This Is Not About Butt Scans

I’ve got a piece on Slate today about “bargain” BAs and the predatory nature of “competency-based” “universities.” Read it now, before Western Governors University freaks out and tries to get me to retract. They have a lot of shills, and as such they have shill pieces in a lot of legitimate news outlets. Slate was brave enough to print this, so please read it. It’s not about my failures, or my butt, or anyone else’s butt, or the job market, or me in the least. It’s about students–and how they are getting ripped off every day.

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5 thoughts on “This Is Not About Butt Scans

  1. Are the students who graduate with nursing degrees qualified to be nurses? If so, I don’t see what the problem is with a competency-based degree. For-profits are accredited. I guess I’m not sure what the connection is between bargain bachelor’s degrees and a critique of for-profit or competency-based ed. You’re assuming that the students aren’t hard working, and that the curriculum is inherently flawed (well, “life experience” is problematic, unless your life experience includes phlebotomy training or something). I don’t disagree with the point that tuition inflation is a huge problem, but I can’t tell if you’re more annoyed at the bargain degree, competency-based ed, or tuition hikes at state schools.

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    1. I believe the nursing students have had a tremendous problem getting certified, as they should. Competency-based “education” is fine in theory, but in practice, it is diploma-buying. And there is a HUGE difference between a legitimate university offering some competency-based models, and a “non-profit” university that is ONLY non-profit so it will not be subject to the regulations of the for-profits. Any “university” that has no professors is 100% bullshit, and as such it is no bargain.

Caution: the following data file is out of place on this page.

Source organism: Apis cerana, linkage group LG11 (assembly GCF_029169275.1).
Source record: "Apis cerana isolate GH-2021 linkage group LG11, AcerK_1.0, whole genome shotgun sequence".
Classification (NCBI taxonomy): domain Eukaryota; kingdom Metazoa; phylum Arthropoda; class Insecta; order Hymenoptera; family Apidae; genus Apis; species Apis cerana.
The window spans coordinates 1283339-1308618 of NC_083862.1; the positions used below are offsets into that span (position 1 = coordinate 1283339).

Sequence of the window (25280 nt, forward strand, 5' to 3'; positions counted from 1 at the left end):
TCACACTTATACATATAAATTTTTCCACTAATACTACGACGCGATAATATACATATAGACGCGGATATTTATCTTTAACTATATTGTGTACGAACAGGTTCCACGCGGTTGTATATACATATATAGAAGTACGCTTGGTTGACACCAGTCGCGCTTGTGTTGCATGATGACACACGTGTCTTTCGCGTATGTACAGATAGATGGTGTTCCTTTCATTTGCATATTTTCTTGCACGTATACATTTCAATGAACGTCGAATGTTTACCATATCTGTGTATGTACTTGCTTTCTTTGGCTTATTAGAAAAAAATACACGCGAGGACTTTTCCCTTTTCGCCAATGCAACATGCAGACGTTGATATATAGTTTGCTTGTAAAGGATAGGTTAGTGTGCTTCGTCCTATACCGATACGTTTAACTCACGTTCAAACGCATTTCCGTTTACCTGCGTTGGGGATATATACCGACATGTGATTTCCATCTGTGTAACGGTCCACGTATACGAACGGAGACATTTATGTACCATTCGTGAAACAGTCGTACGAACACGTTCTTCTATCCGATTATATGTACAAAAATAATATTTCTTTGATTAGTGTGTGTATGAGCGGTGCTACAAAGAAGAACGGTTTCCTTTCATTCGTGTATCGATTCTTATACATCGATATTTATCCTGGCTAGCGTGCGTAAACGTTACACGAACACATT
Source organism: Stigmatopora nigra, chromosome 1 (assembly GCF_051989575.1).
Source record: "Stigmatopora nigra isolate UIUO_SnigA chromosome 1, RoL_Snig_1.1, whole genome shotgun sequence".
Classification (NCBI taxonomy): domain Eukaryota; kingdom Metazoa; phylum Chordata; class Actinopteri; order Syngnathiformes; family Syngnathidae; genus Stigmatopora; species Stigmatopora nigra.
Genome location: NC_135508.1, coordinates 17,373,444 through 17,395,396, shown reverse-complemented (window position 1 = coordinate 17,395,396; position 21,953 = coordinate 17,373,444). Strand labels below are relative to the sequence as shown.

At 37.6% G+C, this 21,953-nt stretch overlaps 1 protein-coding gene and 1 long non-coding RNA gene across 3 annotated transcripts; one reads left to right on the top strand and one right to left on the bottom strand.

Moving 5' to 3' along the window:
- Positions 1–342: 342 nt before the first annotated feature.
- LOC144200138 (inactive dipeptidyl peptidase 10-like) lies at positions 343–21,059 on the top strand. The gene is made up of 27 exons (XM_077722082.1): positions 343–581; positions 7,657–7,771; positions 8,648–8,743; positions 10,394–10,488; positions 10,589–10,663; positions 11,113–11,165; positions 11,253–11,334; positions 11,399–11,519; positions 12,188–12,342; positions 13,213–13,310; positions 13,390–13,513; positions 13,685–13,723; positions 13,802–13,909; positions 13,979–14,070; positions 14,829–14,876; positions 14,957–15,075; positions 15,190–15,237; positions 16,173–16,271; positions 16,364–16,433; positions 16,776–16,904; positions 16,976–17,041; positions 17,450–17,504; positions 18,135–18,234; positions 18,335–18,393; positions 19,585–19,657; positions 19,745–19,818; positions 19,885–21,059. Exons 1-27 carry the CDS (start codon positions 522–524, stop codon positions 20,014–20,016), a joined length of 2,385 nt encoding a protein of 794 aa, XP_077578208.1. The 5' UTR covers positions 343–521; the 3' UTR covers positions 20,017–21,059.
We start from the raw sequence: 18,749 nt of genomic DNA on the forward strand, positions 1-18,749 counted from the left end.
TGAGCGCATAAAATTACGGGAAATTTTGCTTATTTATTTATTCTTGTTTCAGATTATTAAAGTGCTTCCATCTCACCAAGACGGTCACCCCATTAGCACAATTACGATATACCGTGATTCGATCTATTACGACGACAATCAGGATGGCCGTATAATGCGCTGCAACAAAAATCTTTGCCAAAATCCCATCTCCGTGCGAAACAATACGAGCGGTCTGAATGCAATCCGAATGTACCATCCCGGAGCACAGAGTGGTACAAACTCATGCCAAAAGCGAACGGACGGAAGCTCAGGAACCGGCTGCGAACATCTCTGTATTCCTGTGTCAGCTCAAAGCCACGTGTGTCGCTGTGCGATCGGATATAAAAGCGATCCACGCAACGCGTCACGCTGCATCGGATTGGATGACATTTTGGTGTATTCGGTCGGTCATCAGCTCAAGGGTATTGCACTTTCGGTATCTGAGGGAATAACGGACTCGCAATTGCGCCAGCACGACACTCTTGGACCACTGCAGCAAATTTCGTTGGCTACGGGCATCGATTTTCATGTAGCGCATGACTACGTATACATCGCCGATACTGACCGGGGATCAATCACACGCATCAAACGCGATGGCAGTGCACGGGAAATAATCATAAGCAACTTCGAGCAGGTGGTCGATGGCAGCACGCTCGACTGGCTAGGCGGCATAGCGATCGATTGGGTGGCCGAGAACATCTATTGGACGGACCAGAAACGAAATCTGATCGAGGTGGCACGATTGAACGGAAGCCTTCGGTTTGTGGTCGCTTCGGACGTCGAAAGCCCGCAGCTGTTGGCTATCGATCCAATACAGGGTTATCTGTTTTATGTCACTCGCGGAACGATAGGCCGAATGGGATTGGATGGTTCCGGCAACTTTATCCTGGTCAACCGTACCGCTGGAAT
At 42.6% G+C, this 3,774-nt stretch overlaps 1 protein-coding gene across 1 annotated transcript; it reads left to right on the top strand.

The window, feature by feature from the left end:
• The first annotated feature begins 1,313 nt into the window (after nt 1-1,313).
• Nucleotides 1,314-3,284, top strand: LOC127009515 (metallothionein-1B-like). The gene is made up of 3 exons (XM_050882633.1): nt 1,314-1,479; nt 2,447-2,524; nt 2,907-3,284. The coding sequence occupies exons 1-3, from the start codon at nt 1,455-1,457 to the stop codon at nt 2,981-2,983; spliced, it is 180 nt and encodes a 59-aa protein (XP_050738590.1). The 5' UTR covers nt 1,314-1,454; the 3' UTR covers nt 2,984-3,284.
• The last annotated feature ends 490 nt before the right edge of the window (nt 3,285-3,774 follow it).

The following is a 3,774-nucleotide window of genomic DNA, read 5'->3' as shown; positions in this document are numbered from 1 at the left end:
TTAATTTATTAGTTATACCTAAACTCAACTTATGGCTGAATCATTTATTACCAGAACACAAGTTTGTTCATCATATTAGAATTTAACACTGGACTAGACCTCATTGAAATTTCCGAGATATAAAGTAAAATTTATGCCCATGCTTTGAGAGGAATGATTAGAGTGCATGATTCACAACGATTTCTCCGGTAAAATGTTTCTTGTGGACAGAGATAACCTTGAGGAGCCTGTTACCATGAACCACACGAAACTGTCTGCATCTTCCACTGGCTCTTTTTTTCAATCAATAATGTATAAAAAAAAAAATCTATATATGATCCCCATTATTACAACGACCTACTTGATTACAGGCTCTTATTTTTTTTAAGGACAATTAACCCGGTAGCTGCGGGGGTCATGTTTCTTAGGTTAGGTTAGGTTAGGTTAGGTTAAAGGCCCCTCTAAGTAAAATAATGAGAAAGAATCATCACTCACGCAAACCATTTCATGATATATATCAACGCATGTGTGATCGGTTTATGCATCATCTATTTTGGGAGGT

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    2. and I’d say I’m annoyed at all these pathetic attempts to make college more “affordable,” because they don’t work–not to make things more affordable, and not to educate people.

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      1. I don’t know anything about WGU specifically; I know that in for-profits that there is a lot of variation among them, including variation among the kinds of work graduates are able to secure, and variation among placement for students who pursue different paths (e.g. nursing versus criminal justice). I agree that cutting faculty as a way to make education more affordable is bad policy no matter what kind of school you are. Is that your larger point?

        I’m not sure I see a problem with someone demonstrating their competency and therefore receiving a degree. Isn’t competency what we are looking for, at least in some professions? I was in an education PhD program and competency-based education is a very progressive trend because it’s based on, you know, actually doing something instead of doing worksheets or whatever. If a program meets the clinical standards established by the profession or state (or whomever sets those things), and the students meet those requirements, is it open to critique? Or should the standards themselves be raised?

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  2. I want to clarify that I agree that a college degree’s worth is questionable. I mean, it’s not that different from the grifting that happens with grad students. Maybe I’m getting bogged down in the for-profit issue, I just couldn’t see the connection among the points you were making and wasn’t sure exactly what you were critiquing.

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